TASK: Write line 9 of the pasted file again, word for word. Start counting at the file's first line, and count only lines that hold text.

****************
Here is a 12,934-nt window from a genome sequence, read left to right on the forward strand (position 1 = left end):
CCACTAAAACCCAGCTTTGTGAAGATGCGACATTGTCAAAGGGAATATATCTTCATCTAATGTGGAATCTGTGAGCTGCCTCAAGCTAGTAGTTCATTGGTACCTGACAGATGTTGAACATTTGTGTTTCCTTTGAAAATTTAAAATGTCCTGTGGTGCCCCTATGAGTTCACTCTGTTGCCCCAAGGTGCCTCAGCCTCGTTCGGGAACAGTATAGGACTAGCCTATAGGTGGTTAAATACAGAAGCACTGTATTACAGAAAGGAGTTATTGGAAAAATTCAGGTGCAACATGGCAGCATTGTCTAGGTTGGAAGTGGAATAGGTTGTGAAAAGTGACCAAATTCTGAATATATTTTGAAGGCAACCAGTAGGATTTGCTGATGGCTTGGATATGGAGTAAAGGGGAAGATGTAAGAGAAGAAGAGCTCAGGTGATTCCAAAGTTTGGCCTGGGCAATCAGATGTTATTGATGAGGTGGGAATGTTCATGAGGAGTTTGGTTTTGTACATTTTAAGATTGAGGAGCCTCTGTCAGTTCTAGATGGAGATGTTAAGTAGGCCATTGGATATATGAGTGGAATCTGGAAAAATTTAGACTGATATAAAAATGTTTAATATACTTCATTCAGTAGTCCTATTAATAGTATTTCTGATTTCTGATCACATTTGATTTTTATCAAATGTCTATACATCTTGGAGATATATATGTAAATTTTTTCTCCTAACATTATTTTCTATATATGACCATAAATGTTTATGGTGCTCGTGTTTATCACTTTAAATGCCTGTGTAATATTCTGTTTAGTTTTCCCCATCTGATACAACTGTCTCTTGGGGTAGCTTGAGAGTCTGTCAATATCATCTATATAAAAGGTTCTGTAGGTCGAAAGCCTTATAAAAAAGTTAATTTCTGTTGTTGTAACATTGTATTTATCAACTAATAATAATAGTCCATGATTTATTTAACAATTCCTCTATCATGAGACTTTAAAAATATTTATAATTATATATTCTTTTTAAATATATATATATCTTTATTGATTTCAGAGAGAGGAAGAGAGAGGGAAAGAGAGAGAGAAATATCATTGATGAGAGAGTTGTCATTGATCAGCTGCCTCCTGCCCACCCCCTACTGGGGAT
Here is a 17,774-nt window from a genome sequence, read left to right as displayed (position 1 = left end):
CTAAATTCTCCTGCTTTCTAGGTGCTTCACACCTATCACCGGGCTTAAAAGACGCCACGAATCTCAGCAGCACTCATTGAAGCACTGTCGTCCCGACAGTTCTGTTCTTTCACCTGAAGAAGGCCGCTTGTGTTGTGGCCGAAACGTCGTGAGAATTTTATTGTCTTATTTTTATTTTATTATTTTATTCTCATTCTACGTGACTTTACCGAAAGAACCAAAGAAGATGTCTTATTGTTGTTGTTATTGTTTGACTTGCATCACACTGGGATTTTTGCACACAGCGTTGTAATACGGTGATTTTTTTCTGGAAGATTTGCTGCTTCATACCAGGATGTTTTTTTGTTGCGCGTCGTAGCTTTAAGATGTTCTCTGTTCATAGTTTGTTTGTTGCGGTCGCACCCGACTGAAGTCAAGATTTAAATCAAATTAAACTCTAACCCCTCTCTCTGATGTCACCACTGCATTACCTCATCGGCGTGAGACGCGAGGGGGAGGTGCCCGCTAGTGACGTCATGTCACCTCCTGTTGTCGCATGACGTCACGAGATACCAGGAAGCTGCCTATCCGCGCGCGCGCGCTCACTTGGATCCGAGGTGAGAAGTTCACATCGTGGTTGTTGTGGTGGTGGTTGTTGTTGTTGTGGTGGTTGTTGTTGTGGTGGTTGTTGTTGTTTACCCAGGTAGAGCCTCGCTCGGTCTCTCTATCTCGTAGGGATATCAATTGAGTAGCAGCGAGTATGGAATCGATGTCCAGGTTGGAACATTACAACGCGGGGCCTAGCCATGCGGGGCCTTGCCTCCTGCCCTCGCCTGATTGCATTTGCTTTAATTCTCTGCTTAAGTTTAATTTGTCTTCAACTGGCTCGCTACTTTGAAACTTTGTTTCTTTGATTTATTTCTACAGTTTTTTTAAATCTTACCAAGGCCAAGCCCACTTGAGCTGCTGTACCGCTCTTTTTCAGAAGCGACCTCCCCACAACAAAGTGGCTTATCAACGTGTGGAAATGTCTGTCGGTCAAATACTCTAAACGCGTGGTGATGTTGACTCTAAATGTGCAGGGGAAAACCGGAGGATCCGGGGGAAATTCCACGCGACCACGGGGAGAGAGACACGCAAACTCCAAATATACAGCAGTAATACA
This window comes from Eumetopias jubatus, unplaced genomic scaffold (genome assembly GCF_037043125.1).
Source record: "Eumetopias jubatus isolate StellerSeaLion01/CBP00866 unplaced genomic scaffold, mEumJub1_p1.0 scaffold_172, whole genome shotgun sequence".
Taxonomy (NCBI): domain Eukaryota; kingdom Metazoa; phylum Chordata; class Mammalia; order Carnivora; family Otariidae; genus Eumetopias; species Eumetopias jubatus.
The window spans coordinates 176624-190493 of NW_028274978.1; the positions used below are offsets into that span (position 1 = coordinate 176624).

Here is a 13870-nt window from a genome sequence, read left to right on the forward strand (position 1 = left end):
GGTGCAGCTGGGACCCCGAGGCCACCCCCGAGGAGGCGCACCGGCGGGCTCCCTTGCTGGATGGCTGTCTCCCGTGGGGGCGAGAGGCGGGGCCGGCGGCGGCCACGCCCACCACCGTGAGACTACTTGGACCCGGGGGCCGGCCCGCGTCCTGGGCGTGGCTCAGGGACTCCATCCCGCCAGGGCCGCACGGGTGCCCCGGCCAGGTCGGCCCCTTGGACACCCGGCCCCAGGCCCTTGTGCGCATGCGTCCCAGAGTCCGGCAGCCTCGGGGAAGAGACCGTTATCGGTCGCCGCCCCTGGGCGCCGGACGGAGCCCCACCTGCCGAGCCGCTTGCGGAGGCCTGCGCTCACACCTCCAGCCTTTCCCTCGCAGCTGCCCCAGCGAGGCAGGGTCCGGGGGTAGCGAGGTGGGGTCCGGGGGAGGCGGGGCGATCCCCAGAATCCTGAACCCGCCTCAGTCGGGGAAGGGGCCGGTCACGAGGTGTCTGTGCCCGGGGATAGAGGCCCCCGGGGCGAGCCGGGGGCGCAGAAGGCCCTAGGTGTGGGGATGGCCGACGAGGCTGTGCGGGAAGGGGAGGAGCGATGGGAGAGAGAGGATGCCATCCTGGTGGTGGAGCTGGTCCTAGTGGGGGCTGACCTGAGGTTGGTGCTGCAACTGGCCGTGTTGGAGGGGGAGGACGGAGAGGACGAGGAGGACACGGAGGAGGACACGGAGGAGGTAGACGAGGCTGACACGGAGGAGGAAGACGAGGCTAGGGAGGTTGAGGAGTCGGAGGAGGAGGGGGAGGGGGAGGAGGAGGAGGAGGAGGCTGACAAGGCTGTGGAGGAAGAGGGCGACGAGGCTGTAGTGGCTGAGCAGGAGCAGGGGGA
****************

Here is a 13870-nt window from a genome sequence, read left to right on the forward strand (position 1 = left end):